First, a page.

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This article is written by a student writer from the Her Campus at American chapter.

Fashion plays a pivotal role in finding identity. Whether you prefer dressing in a feminine, masculine or androgynous style, there are options for you.

Queer fashion has a deep history that can be traced to the early 1900s. Different signifiers were used before it was publicly acceptable to be openly queer. 

Before carabiners and cuffing your jeans were signifiers of being queer, there were certain colors and items people wore to show that they were LGBTQ+ identifying. These were subtle hints to other LGBTQ+ people. 

In the 1890’s, playwright and author of “A Picture of Dorian Gray,” Oscar Wilde created the signifier of wearing green carnations on your lapel. If a man wore the green carnations, they were hinting to other men that they were gay. 

The LGBTQ+ community was founded on resistance so it is no surprise that the history of queer fashion had resistance movements within. 

The “anti-fashion” movement was created by lesbian feminists who wanted to dress against the male gaze; away from the stereotypical female dress. This included dressing in baggy clothes and leaning into androgynous style.

Flagging was one of the biggest queer fashion staples and still continues to be. Flagging is the act of wearing a certain accessory or fashion piece that hints to other queer people that you are queer too. The act has evolved throughout the decades but remains an essential.

Flagging came in different forms but the “hanky code” or wearing bandanas were most popular. This was a quick and defining way to make it known you were not straight, and depending on your gender identity, who you loved. 

The placement on the body, which side it was on, the color and more, acted as signifiers and meanings. The hanky code was more targeted towards gay and bi men which let their potential partners know their preferences when it came to sex.

Lesbians historically flagged with keys hanging from their belt loops, the same as many do now. The traditional flagging meanings corresponded to the side the keys were clipped onto, acting as  a sign of what people preferred in bed–top or bottom.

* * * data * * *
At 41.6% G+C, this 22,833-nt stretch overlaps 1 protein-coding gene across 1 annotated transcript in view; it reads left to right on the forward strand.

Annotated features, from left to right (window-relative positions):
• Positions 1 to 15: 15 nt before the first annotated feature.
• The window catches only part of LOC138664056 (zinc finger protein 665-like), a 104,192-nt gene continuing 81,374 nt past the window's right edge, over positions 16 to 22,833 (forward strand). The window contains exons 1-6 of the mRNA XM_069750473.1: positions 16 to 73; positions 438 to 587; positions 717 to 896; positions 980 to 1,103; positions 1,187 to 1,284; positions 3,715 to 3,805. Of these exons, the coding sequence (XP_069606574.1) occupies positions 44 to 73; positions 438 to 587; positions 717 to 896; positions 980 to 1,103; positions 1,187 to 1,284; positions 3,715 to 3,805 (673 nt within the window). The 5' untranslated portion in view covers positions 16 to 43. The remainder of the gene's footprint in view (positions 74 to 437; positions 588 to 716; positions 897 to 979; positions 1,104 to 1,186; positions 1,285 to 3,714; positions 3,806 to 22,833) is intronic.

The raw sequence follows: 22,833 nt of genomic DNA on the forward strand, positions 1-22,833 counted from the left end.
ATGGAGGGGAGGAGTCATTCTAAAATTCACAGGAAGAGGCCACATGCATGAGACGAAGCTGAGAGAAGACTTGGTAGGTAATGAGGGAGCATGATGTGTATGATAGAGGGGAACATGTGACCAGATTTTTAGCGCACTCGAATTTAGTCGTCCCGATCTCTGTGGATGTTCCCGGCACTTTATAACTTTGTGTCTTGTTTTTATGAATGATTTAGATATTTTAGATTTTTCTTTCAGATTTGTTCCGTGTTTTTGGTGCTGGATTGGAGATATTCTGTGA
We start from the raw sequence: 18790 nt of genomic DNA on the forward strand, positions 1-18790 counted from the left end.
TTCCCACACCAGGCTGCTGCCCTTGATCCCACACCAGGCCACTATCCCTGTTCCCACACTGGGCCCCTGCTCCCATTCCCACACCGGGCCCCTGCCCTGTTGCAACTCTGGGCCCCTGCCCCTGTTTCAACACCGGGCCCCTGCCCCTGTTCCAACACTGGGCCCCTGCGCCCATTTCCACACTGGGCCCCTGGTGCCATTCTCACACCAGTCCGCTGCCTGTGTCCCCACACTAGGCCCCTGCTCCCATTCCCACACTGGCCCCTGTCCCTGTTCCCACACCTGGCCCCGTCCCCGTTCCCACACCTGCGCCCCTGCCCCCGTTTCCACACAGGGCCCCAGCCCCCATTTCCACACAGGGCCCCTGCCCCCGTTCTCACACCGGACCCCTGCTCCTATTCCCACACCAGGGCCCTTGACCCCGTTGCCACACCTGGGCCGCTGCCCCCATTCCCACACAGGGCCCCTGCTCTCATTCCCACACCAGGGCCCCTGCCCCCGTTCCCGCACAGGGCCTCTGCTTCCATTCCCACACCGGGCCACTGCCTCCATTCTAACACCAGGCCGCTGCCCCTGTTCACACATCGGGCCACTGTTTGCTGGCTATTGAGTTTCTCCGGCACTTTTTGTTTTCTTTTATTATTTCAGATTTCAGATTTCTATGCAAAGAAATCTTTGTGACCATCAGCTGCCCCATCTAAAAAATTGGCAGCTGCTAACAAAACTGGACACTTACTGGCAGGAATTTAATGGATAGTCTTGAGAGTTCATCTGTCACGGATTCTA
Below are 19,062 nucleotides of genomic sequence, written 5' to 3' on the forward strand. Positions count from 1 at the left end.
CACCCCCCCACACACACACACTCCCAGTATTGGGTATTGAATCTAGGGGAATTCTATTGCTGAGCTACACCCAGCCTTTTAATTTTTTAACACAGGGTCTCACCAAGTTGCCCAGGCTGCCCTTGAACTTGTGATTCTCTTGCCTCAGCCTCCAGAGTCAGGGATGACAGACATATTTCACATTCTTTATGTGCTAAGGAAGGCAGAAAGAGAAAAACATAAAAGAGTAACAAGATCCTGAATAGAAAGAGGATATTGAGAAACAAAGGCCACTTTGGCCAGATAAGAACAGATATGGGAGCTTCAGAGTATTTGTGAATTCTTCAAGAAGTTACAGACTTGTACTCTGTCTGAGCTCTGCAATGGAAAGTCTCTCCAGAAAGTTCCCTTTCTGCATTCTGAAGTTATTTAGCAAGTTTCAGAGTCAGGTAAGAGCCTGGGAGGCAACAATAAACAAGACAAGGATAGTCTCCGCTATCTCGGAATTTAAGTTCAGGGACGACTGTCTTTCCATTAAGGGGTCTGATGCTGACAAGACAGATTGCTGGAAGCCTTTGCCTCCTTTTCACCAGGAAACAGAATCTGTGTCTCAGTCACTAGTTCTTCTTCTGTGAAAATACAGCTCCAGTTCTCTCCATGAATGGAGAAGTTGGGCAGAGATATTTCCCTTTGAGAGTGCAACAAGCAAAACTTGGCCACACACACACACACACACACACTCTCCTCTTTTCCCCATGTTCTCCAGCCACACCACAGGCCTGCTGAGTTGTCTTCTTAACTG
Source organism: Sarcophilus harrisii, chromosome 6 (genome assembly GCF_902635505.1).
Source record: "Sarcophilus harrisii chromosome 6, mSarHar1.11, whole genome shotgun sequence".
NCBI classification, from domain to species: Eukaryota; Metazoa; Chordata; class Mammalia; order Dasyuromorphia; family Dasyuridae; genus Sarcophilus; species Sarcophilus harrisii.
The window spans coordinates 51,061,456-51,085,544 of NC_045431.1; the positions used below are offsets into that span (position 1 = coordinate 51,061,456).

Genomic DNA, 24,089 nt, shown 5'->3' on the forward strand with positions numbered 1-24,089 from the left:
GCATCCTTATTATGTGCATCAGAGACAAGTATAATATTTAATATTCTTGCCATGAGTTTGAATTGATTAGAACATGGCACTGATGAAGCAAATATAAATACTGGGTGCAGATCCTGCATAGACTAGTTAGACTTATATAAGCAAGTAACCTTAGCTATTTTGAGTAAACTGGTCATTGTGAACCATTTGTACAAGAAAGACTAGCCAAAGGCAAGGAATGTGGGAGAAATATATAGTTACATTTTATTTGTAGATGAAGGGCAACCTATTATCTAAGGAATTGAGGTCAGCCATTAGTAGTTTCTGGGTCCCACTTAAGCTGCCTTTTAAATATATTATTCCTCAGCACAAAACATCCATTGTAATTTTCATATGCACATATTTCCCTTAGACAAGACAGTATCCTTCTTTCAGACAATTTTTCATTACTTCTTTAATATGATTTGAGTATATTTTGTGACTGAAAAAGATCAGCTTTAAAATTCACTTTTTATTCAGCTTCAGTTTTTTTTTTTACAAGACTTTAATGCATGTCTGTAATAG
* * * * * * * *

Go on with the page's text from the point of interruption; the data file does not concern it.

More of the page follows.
A new kind of flagging has been introduced in the past few years which specifically validates femme lesbians. It can be a struggle for some queer femmes to express themself in a way that is inherently “gay” and can be noticed by other queer people.

Flagging manicures is using those same practices of carabiners and colored bandanas but as nail polish. Different colors painted on the middle and/or ring finger indicated different kinks or who they were attracted to. For example, pink and silver meant “femme for femme”, a feminine person/lesbian who likes other feminine people. 

Unfortunately, the mainstream has turned these flagging methods and colors into something not as special. According to an article from Queer Events, “The one potentially fatal flaw of the finger-flagging system is the two-toned approach to nails has become a larger, mainstream trend among straight women as well… some women paint their nails different colors because it’s pretty.”

Co-opting of queer fashion trends can also be seen with the popularization of men getting their ears pierced because it looks cool, while in the gay community it  showed if you were queer or not.

Ways to Dress Queer

What might feel good on one body might not feel good on another. Experimentation is a big part of queer fashion so find out which pieces make you feel the best.

For a more masculine-presenting person, try out a colorful or patterned button up! This will show off your vibrant personality without even saying a word. If colorful button ups are not your style, try a collared button up with a sweater over top for a cozy feel. 

If it’s warmer where you are, try some board shorts or five inch inseam shorts that show off your legs without being too short.

For the more feminine-presenting people, fun makeup could be your go-to! Fun eyeliner or a bold lip could help you embrace your femininity. 

Dangly earrings with a funky twist could also be an expressive signifier that you are LGBTQ+. It has ramped in LGBTQ+ fashion trends in the past years and big companies, such as Amazon, sell huge packs. You can also search “fun earrings” or even “gay earrings” on Etsy and find some very fun and cute earrings made by small businesses. 

If you lean more towards the androgynous side, mixing femme and masculine pieces in one outfit could be for you. There are unlimited possibilities for how you can style different pieces in your everyday lives. 

Sarah Metcalfe

American '24

Sarah is a Journalism major at American University. They have fell in love with writing and reporting since they were in middle school. It is a dream come true to still have a strong passion for writing. Learning and researching everyday is important and they hope HCAU and their articles can help everyone!